Graze Craze expands the already snack-size charcuterie trend in Pittsburgh | Food | Pittsburgh | Pittsburgh City Paper

Graze Craze expands the already snack-size charcuterie trend in Pittsburgh

click to enlarge Graze Craze expands the already snack-size charcuterie trend in Pittsburgh
Photo: Courtesy of Graze Craze / Big Flavor Brands™
Charcuterie board from Graze Craze
When Emily Whitaker, owner and manager of Graze Craze, decided she wanted to open her own food franchise, she initially looked into chocolate. But the Ross Township native found the market for candy and chocolate can be variable, with sales relying on seasonal spikes, and coming with a high barrier to entry requiring specialized kitchen equipment. Instead, she wanted something a bit more straightforward, and unique, that would also resonate locally, appealing to her hometown.

“I just couldn’t find anything that really spoke to me,” she tells Pittsburgh City Paper. That was until she discovered Graze Craze — a “grazing board business” specializing in customizable charcuterie boards and boxes — “I’[d] never heard of a charcuterie franchise either,” she admits.

Based in Newcastle, Okla., the company promotes a year-round “food experience” and catering services led by its “Grazologists.”

“It just really seemed so fun and unique and different,” Whitaker says. “And I fell in love with it.”

Gaining popularity in the last couple years, a charcuterie board consists of an array of bite-sized appetizers — usually a selection of cured meats, cheeses, and fruits — served on a single platter. There’s an art to selecting which foods appear on the board together, with preparers aiming for unique flavor combinations, and over-the-top presentation, crafting salami roses and carving cheese stars.

In 2020, Business Insider deemed the charcuterie trend a “millennial phenomenon,” with one influencer likening the boards to “adult Lunchables.” Industry professionals speculated that COVID quarantine played a role, pushing many toward simpler home cooking and reviving what began as a 15th century practice.

In Pittsburgh, the trend seems to have taken off around five years ago, with Chantal’s Cheese Shop opening in 2018, Justin Severino's Salty Pork Bits — a charcuterie-specific business — in 2020, and Mt. Oliver charcuterie store The Cheese Queen (whose owner embraces the “adult Lunchables” label) launching last summer.

Whitaker expands the food trend to the North Hills, opening Graze Craze’s first Pittsburgh location in November, complete with a ribbon cutting ceremony from the Pittsburgh North Regional Chamber the following month. The shop at 3336 Babcock Blvd. moved into a former Subway location, which Whitaker says was “approachable” since, unlike other food businesses, with charcuterie, “we’re not cooking anything … there’s no dining room, no hood … [instead] a lot of cutting, washing, assembling, and mixing.”

She also confirms that her business’s name is not a misnomer: the boards are in fact a craze.

“It’s something that is really taking off all over the country,” she tells City Paper. (Another Graze Craze franchise in Fox Chapel, helmed by a husband-and-wife team, also opened shortly after Whitaker’s.)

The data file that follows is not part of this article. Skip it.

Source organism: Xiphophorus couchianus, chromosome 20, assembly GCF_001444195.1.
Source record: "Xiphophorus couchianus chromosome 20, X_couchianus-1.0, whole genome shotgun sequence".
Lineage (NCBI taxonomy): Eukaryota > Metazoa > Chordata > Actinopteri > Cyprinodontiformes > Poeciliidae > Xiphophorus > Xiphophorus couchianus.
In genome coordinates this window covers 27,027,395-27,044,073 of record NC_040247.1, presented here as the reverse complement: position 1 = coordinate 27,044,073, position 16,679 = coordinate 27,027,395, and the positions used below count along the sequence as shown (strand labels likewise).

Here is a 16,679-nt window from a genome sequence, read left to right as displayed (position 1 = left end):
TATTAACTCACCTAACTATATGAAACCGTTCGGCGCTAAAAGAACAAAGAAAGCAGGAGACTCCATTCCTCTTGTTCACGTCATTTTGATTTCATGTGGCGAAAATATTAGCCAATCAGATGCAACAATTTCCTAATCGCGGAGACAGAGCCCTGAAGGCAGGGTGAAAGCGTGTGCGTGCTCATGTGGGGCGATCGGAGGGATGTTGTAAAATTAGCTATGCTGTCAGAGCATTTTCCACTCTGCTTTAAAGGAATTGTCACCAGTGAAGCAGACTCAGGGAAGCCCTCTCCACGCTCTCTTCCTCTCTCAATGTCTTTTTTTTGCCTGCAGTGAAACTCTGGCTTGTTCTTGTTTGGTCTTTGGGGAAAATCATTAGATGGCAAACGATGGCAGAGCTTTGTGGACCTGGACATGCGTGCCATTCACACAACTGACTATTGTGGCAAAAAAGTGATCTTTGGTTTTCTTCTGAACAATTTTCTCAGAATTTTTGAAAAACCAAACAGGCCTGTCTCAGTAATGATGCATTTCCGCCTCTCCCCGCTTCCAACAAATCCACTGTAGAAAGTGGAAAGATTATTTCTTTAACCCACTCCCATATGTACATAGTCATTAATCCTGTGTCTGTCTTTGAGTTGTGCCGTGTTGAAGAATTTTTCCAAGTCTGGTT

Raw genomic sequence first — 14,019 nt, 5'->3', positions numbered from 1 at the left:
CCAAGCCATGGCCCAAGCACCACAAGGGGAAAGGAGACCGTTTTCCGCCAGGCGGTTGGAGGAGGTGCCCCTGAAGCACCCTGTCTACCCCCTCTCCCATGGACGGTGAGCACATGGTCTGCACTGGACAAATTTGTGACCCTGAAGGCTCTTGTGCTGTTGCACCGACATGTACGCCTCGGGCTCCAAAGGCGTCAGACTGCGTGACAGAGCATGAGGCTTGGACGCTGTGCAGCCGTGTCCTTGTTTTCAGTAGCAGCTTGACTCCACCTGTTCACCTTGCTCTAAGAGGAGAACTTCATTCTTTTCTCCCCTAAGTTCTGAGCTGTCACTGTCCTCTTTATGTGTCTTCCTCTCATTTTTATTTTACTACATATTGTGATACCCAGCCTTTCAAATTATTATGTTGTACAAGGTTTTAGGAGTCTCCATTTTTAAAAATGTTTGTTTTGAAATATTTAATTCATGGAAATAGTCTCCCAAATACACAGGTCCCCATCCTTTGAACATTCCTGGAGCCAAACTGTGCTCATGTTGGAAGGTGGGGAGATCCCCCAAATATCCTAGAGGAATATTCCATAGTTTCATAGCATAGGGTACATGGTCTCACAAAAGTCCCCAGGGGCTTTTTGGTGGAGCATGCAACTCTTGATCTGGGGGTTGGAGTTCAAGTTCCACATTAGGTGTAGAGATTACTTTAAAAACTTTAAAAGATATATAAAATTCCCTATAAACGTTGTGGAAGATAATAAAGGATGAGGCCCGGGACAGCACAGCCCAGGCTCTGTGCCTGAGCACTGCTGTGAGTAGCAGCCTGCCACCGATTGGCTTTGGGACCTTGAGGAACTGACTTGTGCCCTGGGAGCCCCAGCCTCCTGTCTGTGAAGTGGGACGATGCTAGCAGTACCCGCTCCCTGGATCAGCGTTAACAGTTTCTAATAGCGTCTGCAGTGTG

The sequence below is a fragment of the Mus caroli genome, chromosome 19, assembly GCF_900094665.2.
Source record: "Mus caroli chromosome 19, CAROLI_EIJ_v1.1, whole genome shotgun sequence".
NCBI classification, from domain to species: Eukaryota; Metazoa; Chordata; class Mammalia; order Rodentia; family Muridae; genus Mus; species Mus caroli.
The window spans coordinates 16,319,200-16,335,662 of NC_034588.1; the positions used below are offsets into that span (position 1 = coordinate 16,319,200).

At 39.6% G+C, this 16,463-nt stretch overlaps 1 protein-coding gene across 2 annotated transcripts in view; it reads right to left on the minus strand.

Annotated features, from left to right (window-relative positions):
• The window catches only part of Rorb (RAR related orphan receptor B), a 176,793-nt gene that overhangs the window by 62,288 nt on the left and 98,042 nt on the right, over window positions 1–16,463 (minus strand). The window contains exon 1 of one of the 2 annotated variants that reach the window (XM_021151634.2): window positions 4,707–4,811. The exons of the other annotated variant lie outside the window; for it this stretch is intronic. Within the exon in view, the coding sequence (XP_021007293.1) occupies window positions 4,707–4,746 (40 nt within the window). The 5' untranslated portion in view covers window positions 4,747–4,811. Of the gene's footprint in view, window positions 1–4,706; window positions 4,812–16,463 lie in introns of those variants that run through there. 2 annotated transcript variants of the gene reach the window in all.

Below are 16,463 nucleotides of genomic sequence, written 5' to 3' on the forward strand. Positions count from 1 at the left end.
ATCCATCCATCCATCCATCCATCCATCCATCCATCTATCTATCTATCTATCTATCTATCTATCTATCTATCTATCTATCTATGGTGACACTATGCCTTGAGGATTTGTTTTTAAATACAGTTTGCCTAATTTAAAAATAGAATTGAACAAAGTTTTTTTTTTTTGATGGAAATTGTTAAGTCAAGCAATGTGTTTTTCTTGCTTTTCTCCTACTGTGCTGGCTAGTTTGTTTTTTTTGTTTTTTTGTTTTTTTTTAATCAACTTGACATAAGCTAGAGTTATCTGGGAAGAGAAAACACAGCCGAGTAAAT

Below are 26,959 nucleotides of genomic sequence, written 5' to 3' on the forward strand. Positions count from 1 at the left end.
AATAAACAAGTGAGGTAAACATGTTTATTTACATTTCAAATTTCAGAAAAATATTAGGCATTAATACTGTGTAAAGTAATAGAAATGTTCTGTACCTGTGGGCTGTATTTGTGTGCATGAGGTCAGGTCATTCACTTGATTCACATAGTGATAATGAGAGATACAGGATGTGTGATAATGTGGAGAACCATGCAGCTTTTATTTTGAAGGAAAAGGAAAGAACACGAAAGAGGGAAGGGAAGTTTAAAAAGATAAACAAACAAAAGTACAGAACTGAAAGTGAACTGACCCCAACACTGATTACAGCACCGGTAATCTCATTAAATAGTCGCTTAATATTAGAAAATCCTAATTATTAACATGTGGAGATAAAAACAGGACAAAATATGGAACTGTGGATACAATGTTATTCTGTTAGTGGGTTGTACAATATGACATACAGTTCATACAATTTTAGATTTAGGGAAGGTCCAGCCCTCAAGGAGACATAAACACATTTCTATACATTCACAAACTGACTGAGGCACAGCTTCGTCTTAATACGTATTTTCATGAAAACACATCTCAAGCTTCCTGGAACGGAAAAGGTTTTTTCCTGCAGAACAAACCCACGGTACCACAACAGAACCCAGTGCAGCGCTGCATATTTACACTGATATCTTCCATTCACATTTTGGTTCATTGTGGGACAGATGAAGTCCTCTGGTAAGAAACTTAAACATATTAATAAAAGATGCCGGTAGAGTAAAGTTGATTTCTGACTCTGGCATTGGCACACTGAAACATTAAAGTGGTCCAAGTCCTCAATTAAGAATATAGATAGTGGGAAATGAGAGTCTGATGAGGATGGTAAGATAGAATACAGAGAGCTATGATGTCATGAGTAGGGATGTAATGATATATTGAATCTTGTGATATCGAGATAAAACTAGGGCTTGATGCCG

Graze Craze HQ even contends the fad now encompasses not just charcuterie but an entire style of eating, with the five-year-old company’s blog noting that its business is “the innovator in an attractive food trend sweeping the nation known as ‘Grazing.’” The millennial all-day snacker is coming for boomers’ three square meals a day.
click to enlarge Graze Craze expands the already snack-size charcuterie trend in Pittsburgh
Photo: Courtesy of Graze Craze / Big Flavor Brands™
Charcuterie board from Graze Craze
For her part, Whitaker, herself a millennial, says her customers don’t skew heavily in one age group, and older corporate clients make up a large part of the business. The appeal, she tells CP, is universal, and simply that people “love those little bites of things.”

“You're not only having a meal, but you're able to try so many different flavor combinations,” she says. “It’s something really fun.”

Her personal favorite mashup comes from Graze Craze's best-selling Holiday Board — a bright purple blueberry goat cheese paired with a tart raspberry jam. The full board is packed with a premium selection of meats, cheeses, and spreads with ingredients sourced from all over the region including: cranberry walnut bread from Sewickley's Mediterra Cafe; kalamata olives, dried figs, and olive oil for hummus from Liokareas Olive Oil in Bethel Park; chocolate from Spectrum Fudge (a hand-crafted fudge purveyor that also advocates for autistic individuals); and sausage from Parma Sausage Products in the Strip District.

Another popular choice among Pittsburghers is the Game Day Board — great for tailgating, Whitaker says — that allows sports fans to swap out the same old chips and dip for a medley with dry-cured meats, jams, and fresh-cut fruits and vegetables (picture fennel-spiced ham and English cucumber outside Acrisure Stadium).

“Everything local is always better,” Whitaker says, and the business hopes to source from all local vendors as it develops, as well as offering meats and cheeses for sale separately.

Whitaker and her family — all of whom are pitching in to staff the new franchise — will be fulfilling orders through Christmas Eve, should you want to add prosciutto petals to your own holiday table.

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